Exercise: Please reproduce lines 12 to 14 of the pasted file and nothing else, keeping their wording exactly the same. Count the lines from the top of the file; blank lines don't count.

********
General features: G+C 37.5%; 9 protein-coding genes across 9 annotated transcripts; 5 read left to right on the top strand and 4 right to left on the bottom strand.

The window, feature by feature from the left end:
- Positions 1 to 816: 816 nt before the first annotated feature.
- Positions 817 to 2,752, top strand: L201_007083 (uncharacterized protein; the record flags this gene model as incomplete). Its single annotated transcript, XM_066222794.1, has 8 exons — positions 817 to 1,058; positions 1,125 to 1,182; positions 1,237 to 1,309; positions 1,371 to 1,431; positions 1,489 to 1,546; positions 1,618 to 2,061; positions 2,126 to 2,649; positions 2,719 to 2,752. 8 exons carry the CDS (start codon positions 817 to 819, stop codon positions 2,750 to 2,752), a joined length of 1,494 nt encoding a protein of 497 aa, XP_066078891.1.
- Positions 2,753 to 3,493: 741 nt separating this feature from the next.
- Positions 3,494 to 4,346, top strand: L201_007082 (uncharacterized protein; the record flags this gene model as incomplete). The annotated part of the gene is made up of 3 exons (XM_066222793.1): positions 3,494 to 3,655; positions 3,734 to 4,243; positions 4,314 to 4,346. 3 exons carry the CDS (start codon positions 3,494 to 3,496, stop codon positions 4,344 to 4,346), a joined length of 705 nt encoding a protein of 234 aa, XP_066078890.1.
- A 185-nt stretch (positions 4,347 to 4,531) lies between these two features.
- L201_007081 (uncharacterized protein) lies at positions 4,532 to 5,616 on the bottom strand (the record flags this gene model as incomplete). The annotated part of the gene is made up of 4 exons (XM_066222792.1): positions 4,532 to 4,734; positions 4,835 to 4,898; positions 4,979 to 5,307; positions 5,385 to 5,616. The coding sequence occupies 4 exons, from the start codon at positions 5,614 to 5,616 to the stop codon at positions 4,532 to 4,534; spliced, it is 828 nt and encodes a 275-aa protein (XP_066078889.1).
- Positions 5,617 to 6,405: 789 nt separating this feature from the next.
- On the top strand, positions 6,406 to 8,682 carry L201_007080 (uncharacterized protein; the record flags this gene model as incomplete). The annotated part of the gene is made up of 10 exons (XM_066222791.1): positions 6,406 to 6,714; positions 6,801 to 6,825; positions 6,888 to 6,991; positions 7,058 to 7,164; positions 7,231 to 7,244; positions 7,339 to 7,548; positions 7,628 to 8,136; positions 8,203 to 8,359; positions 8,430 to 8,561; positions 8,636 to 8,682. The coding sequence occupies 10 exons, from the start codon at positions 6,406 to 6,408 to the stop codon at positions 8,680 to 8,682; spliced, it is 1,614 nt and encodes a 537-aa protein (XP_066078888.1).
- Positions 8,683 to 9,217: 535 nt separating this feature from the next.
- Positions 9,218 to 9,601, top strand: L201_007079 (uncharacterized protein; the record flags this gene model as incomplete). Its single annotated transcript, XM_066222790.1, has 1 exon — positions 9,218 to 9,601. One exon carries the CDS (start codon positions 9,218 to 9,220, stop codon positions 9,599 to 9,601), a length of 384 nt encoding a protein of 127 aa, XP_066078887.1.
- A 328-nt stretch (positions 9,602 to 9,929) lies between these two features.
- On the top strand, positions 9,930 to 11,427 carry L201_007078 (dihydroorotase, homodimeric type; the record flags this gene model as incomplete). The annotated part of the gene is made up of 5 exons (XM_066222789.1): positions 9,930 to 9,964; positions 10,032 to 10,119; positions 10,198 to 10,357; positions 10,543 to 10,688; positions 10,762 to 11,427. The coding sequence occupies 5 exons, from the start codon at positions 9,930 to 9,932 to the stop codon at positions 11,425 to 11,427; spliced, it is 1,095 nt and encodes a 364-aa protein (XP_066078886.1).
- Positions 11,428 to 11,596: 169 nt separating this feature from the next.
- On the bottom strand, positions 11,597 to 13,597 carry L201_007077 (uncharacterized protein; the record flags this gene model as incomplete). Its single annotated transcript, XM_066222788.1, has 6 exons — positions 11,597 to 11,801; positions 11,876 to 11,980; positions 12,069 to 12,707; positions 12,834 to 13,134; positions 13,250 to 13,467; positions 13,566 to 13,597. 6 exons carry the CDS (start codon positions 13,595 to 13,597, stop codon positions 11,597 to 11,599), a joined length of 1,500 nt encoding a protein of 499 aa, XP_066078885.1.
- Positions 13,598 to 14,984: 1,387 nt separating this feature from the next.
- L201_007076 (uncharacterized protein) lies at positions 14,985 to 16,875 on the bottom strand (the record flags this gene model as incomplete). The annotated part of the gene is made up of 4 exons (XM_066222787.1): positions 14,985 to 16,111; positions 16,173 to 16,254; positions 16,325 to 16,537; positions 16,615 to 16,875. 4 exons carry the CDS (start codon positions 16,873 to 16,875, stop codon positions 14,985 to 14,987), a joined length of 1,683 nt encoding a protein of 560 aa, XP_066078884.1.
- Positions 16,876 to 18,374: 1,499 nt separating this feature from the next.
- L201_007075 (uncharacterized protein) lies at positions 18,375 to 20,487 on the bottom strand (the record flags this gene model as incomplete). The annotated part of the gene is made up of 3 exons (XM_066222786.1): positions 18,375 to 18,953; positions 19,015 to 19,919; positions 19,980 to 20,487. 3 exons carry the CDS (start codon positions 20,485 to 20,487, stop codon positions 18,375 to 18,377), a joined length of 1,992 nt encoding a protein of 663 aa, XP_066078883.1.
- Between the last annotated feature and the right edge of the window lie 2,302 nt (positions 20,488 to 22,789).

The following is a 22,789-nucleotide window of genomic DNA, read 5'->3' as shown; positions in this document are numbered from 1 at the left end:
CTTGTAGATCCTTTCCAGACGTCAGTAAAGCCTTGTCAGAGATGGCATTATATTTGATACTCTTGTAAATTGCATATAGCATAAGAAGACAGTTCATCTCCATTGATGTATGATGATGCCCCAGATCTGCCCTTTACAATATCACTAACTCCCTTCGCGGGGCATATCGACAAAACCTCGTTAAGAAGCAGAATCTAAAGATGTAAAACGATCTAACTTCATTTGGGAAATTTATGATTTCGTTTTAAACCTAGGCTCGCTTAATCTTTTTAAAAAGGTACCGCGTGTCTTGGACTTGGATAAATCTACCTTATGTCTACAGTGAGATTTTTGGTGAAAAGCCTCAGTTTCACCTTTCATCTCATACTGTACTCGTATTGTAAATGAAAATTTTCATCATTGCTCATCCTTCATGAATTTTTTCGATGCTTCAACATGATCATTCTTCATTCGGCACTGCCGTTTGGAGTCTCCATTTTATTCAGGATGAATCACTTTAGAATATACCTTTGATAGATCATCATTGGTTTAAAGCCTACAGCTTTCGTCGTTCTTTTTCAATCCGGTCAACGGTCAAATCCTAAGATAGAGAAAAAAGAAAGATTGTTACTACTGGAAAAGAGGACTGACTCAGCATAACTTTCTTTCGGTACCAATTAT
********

- Positions 9,218 to 9,601, top strand: L201_007079 (uncharacterized protein; the record flags this gene model as incomplete). Its single annotated transcript, XM_066222790.1, has 1 exon — positions 9,218 to 9,601. One exon carries the CDS (start codon positions 9,218 to 9,220, stop codon positions 9,599 to 9,601), a length of 384 nt encoding a protein of 127 aa, XP_066078887.1.
- A 328-nt stretch (positions 9,602 to 9,929) lies between these two features.
- On the top strand, positions 9,930 to 11,427 carry L201_007078 (dihydroorotase, homodimeric type; the record flags this gene model as incomplete). The annotated part of the gene is made up of 5 exons (XM_066222789.1): positions 9,930 to 9,964; positions 10,032 to 10,119; positions 10,198 to 10,357; positions 10,543 to 10,688; positions 10,762 to 11,427. The coding sequence occupies 5 exons, from the start codon at positions 9,930 to 9,932 to the stop codon at positions 11,425 to 11,427; spliced, it is 1,095 nt and encodes a 364-aa protein (XP_066078886.1).